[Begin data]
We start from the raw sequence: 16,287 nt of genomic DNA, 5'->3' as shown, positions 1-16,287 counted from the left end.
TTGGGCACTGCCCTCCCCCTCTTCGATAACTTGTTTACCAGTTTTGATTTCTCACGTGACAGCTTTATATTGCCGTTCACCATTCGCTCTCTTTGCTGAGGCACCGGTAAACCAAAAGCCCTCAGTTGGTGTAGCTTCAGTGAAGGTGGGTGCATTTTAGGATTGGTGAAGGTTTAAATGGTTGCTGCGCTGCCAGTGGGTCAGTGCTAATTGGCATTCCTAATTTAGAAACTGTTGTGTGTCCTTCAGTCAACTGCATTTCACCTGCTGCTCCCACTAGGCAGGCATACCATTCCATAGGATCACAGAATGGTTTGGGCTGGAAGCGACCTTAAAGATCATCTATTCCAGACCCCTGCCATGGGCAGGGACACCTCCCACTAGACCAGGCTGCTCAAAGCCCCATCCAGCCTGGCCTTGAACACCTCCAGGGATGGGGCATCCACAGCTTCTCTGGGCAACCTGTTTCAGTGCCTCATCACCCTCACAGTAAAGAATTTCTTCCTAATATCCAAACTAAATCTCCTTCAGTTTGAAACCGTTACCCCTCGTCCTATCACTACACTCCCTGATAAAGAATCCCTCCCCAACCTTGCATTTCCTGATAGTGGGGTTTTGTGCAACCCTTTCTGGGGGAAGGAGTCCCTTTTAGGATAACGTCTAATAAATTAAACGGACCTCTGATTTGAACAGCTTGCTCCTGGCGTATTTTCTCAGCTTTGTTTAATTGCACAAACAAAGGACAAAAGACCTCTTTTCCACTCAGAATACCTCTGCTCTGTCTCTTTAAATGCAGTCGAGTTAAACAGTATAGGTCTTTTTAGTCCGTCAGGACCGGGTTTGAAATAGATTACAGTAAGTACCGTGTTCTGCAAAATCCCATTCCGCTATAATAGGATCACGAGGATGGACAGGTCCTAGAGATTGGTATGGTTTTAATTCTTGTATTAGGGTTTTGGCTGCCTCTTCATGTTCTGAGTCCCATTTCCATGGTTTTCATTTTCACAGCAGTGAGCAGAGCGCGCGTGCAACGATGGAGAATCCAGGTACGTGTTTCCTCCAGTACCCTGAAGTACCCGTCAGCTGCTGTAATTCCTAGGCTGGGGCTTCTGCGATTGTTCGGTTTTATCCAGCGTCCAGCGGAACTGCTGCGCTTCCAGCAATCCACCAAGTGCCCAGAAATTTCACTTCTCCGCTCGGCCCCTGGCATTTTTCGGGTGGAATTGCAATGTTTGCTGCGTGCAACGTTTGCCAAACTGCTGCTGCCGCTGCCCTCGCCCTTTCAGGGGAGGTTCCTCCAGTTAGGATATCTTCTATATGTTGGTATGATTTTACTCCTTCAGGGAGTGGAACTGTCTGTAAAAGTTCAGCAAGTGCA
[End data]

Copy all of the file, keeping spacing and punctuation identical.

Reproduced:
We start from the raw sequence: 16,287 nt of genomic DNA, 5'->3' as shown, positions 1-16,287 counted from the left end.
TTGGGCACTGCCCTCCCCCTCTTCGATAACTTGTTTACCAGTTTTGATTTCTCACGTGACAGCTTTATATTGCCGTTCACCATTCGCTCTCTTTGCTGAGGCACCGGTAAACCAAAAGCCCTCAGTTGGTGTAGCTTCAGTGAAGGTGGGTGCATTTTAGGATTGGTGAAGGTTTAAATGGTTGCTGCGCTGCCAGTGGGTCAGTGCTAATTGGCATTCCTAATTTAGAAACTGTTGTGTGTCCTTCAGTCAACTGCATTTCACCTGCTGCTCCCACTAGGCAGGCATACCATTCCATAGGATCACAGAATGGTTTGGGCTGGAAGCGACCTTAAAGATCATCTATTCCAGACCCCTGCCATGGGCAGGGACACCTCCCACTAGACCAGGCTGCTCAAAGCCCCATCCAGCCTGGCCTTGAACACCTCCAGGGATGGGGCATCCACAGCTTCTCTGGGCAACCTGTTTCAGTGCCTCATCACCCTCACAGTAAAGAATTTCTTCCTAATATCCAAACTAAATCTCCTTCAGTTTGAAACCGTTACCCCTCGTCCTATCACTACACTCCCTGATAAAGAATCCCTCCCCAACCTTGCATTTCCTGATAGTGGGGTTTTGTGCAACCCTTTCTGGGGGAAGGAGTCCCTTTTAGGATAACGTCTAATAAATTAAACGGACCTCTGATTTGAACAGCTTGCTCCTGGCGTATTTTCTCAGCTTTGTTTAATTGCACAAACAAAGGACAAAAGACCTCTTTTCCACTCAGAATACCTCTGCTCTGTCTCTTTAAATGCAGTCGAGTTAAACAGTATAGGTCTTTTTAGTCCGTCAGGACCGGGTTTGAAATAGATTACAGTAAGTACCGTGTTCTGCAAAATCCCATTCCGCTATAATAGGATCACGAGGATGGACAGGTCCTAGAGATTGGTATGGTTTTAATTCTTGTATTAGGGTTTTGGCTGCCTCTTCATGTTCTGAGTCCCATTTCCATGGTTTTCATTTTCACAGCAGTGAGCAGAGCGCGCGTGCAACGATGGAGAATCCAGGTACGTGTTTCCTCCAGTACCCTGAAGTACCCGTCAGCTGCTGTAATTCCTAGGCTGGGGCTTCTGCGATTGTTCGGTTTTATCCAGCGTCCAGCGGAACTGCTGCGCTTCCAGCAATCCACCAAGTGCCCAGAAATTTCACTTCTCCGCTCGGCCCCTGGCATTTTTCGGGTGGAATTGCAATGTTTGCTGCGTGCAACGTTTGCCAAACTGCTGCTGCCGCTGCCCTCGCCCTTTCAGGGGAGGTTCCTCCAGTTAGGATATCTTCTATATGTTGGTATGATTTTACTCCTTCAGGGAGTGGAACTGTCTGTAAAAGTTCAGCAAGTGCA